Profitable businesses go bankrupt all the time. All that needs to happen is a few missed payments due to accounts receivables and payables not lining up well.
Though the reasons may vary, growing companies often run into cash flow problems because they need increasing amounts of working capital to pay for the inventory and employees they need to grow.
The current ratio, also called the working capital ratio, can help you avoid this all-too-common pitfall.
What is a current ratio?
The current ratio is the difference between current assets and current liabilities. It measures your business’s ability to meet its short-term liabilities when they come due.
Current refers to money you need and use in your short-term operations. This means that working capital excludes long-term investments in fixed assets such as equipment and real estate.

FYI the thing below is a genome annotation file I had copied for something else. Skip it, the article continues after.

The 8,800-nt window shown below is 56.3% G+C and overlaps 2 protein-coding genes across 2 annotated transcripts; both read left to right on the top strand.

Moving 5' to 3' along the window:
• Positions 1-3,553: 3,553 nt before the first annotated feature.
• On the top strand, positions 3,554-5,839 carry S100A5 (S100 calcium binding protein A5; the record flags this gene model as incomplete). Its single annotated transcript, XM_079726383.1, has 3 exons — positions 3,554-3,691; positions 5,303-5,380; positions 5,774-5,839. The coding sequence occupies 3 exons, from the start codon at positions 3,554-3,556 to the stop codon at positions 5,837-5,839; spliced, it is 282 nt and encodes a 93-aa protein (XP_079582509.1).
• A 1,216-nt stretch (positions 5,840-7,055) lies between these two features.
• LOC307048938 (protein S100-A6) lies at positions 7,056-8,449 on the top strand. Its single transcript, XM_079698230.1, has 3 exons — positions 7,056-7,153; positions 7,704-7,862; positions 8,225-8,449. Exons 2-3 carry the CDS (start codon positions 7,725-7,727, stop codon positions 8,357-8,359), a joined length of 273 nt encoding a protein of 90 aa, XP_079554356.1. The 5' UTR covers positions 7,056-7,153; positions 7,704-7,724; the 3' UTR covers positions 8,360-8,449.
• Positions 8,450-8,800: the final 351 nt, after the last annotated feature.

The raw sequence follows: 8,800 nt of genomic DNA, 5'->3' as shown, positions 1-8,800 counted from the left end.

Current assets include: cash, short-term investments, pre-paid expenses, accounts receivables and inventories.
Current liabilities include: credit card debt, accounts payable, bank operating credit, the portion of long-term debt expected to be repaid within one year, accrued expenses and taxes payable.
Benefits of keeping track
Keeping track of your working capital ratio will give you early warning signs when your business doesn’t have sufficient cash flow to meet current liabilities. It will also give you a better sense of how much liquidity you can devote to new opportunities and can help you attract better credit terms.
How to calculate the current ratio:
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